If you’re reaching for a positive outlook, one could note that these kinds of regulations usually work best when the private sector incentivizes itself, so to speak. For instance, if consumers showed that they were hellbent on buying cars that had high miles per gallon or were electric, the manufacturers would start producing them on their own anyway. There’s also existing incentive for automakers to increase investment in electric cars without these standards, since they need to comply with new regulations in China and Europe. The conservative argument here is that the Trump administration actually isn’t prohibiting automakers from making more fuel-efficient cars, it’s just not forcing them into it. Perhaps this story gets enough coverage that it’s a wakeup call or educational for consumers who want to do something about climate change? I’m not sure that’ll happen, but you can dream!
All told, the story is a political and legal mess. Trump isn’t the totalitarian many news outlets are making him sound like (on this issue), and I actually think most Republican presidents would have considered this move given what Obama did in 2009. That being said, if you’re worried about climate change and greenhouse gas emissions, you’re going to have a hard time finding any positive upside here. If you’re optimistic, you could hang on to the news of California’s deal with the automakers and hope that agreement stays in place even as this court battle rages on.
Warren gets grilled.
Sen. Elizabeth Warren took on some unexpected friendly-fire, getting grilled by Stephen Colbert during an appearance on Late Night. Colbert pressed Warren about whether she would need to raise taxes on the middle class for Medicare-for-All, and Warren repeatedly dodged the question — even when Colbert offered a defense for potentially raising taxes. You can see the interaction in the beginning of this video:
A story that matters.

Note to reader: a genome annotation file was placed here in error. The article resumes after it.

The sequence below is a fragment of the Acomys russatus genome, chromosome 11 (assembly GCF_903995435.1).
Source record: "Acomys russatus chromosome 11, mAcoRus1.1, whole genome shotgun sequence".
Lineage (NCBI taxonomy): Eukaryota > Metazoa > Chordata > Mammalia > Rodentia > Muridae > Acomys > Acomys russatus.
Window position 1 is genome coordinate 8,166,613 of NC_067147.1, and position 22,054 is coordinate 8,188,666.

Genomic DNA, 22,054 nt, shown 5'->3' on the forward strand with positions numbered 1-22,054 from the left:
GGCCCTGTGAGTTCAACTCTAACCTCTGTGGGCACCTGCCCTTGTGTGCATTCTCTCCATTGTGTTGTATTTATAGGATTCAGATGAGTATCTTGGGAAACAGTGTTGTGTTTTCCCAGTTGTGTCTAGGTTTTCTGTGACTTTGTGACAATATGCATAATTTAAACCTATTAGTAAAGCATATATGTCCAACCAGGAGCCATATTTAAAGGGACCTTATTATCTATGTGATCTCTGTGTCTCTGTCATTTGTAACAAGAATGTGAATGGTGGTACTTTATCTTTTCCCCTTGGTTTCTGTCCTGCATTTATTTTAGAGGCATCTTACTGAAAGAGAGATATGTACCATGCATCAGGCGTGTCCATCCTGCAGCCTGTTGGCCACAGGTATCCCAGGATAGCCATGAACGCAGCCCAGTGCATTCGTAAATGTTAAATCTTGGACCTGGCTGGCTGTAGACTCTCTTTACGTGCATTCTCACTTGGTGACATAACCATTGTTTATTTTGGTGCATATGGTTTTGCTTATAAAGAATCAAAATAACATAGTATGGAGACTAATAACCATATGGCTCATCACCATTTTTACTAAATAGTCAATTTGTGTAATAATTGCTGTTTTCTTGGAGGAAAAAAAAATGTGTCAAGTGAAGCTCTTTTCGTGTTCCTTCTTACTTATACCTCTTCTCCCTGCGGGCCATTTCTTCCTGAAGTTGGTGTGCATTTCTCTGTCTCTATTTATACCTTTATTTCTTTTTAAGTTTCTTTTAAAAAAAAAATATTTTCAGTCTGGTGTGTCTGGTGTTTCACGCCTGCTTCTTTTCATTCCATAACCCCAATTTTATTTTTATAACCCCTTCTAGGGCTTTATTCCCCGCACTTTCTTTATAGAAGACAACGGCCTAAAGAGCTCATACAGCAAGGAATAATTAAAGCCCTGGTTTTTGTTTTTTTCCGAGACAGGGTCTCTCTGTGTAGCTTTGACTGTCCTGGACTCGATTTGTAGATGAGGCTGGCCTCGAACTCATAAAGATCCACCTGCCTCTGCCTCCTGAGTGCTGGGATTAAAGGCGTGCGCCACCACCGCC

An American airlines mechanic who was accused of plane sabotage may have ties to ISIS, U.S. officials say. Abdul-Majeed Marouf Ahmed Alani admitted to federal agents that he tampered with a Boeing 737 this summer, but claimed he was upset about the terms of his work contract and wanted to delay the flight to get overtime pay. When officials seized his phone, they found videos of mass murders committed by ISIS. Prosecutors also claimed that Alani “had said that he wished that Allah would harm non-Muslims and that he has a brother who lives in Iraq who may be involved with ISIS,” according to The New York Times. The story has mostly slipped under the radar, but as it gets more attention it is igniting a debate about the profiling of Muslims and whether airline employees should be more strictly screened. You can read more here.
Have a nice day.
A medical debt company is helping churches and other organizations pay off people’s medical bills for cheap. The churches work with RIP Medical Debt, a non-profit that purchases debt portfolios on a secondary market for “pennies on the dollar.” That allows smaller amounts of money — like $20,000 — to pay off upwards of two million dollars of medical debts. It works because debt collectors will often bundle the debts of people they don’t expect to pay up and re-sell the bundles to different debt collectors for cheap. Now, church groups are stepping up to buy those bundles and wipe off the debt altogether. One North Texas church paid off $2.7 million in medical debt, which cleared nearly 2,400 families in the Dallas area of debt. Click.